Senate legislation to end surprise medical bills includes provision opposed by White House

Written by on May 16, 2019

Newly released Senate legislation to curb surprise medical bills would allow third parties to settle billing disputes, a provision that could complicate passage because it is opposed by the White House and absent from a House draft.

The Senate bill represents nearly a year of work led by Sens. Bill Cassidy, R-La., and Maggie Hassan, D-N.H. If lawmakers aren’t able to resolve the differences between the two chambers and win over the White House, then a victory on healthcare that was once in sight this year may escape them.

The bill would have insurers pay out-of-network doctors and hospitals for the difference between a patient’s in-network cost-sharing requirements and the median in-network rate for their services. If either party wanted to appeal the amount, they could do so using an arbitration process.

The arbitration process, which is already used in New York and a handful of other states, would let an independent arbiter determine a fair price for a bill after evaluating what hospitals and doctors are charging compared with what insurers are willing to pay. The binding arbitration is supposed to give both sides an incentive to offer a realistic figure. It’s often referred to as “baseball-style arbitration” because it’s similar to how salaries are decided in Major League Baseball.

President Trump has vowed to end surprise billing and spoke about it at the White House last week. On Wednesday, the Wall Street Journal reported that the administration has been working on an idea behind the scenes that would force health insurers to share what they pay for medical care and would have doctors and hospitals tell patients what they’ll be charged before they’re treated.

But the White House has said it isn’t enthusiastic about the arbitration idea.

“We believe that would be disruptive,” a senior White House official said.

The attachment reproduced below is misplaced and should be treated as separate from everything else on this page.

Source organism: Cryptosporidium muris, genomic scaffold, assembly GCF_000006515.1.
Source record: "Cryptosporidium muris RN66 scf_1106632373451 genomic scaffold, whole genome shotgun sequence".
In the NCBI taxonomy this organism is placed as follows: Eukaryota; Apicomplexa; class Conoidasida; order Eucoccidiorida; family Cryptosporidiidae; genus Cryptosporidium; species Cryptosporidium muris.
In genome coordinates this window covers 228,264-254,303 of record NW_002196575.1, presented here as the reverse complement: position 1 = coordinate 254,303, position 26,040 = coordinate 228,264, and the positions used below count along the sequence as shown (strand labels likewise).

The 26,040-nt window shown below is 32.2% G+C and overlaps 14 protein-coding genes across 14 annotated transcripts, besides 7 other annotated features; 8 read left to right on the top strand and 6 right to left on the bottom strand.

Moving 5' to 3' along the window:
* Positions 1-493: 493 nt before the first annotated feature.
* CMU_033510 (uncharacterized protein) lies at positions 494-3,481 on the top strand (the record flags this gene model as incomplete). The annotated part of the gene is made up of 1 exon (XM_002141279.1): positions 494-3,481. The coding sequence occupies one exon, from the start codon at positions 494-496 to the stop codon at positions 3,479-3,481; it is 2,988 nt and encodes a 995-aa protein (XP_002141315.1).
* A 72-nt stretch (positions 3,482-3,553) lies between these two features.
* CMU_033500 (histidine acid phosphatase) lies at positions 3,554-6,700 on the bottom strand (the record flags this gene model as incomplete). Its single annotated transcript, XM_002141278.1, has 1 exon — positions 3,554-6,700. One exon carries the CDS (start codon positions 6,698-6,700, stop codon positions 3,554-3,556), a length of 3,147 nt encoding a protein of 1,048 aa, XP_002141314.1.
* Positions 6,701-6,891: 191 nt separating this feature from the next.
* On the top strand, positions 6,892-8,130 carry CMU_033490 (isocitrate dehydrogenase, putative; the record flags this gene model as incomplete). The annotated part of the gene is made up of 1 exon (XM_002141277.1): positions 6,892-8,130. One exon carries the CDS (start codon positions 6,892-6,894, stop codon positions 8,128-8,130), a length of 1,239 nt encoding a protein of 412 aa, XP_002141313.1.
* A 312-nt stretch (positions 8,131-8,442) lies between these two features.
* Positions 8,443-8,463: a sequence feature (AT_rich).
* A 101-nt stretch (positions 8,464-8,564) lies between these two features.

The method has helped lower costs in New York and reduce complaints about surprise medical bills from consumers, according to a study this week from the Georgetown University Health Policy Institute. Hassan introduced a standalone bill last year to introduce the arbitration method at a national level.

Politicians have been paying attention to consumer complaints about high medical costs, particularly the problem patients face when they receive eye-popping medical bills that they didn’t expect, often after receiving care in an emergency room or after undergoing surgery. The bills arrive in the mail even in instances where people have health insurance coverage, when care was given to them while they were under anesthesia, and even when they tried to ask questions to make sure they’re financially prepared for a medical procedure.

The bill introduced from the Senate on Thursday is called the STOP Surprise Medical Bills Act, and was also introduced by Sens. Michael Bennet, D-Colo., Todd Young, R-Ind., Lisa Murkowski, R-Alaska, and Tom Carper, D-Del. It contains sweeping provisions that would require insurers and medical providers to be more forthcoming in telling patients what their prices are and what patients should expect to pay.

“This bill puts the burden of negotiating prices of medical procedures on the insurer and provider, and, as much as possible, takes the burden off of the patient,” Carper said in a statement. “Put simply, patients should be able to focus on getting healthy rather than having to negotiate over their medical bills.”

The House bill, called the No Surprises Act, is still a discussion draft, and lawmakers will be taking feedback in the coming weeks. The version looks similar to proposals the Senate had released last year and mirrors other parts of the Senate bill out Thursday.

Both bills, for instance, call for medical providers to tell patients which providers are out of their network and whether they could face additional charges.

The House bill provides $50 million in grants for states to use to put together databases about healthcare costs and to come up with ideas about how to lower them. While both bills would disallow “balanced billing,” a practice in which hospitals charge patients for the cost of medical care that their health insurer wouldn’t cover, the Senate version of the ban is stricter. It would apply to cases in which a patient is taken another hospital that is out of network, or if a doctor orders images or tests that turn out to be from an out-of-network facility.

As the House continues to make changes to its bill, the Senate has pledged to move ahead. Sen. Lamar Alexander, R-Tenn., who leads the Senate Health, Education, Labor, and Pensions Committee, said last week that a bill would be sent out of committee by the summer.

Source: Washington Examiner – Congress

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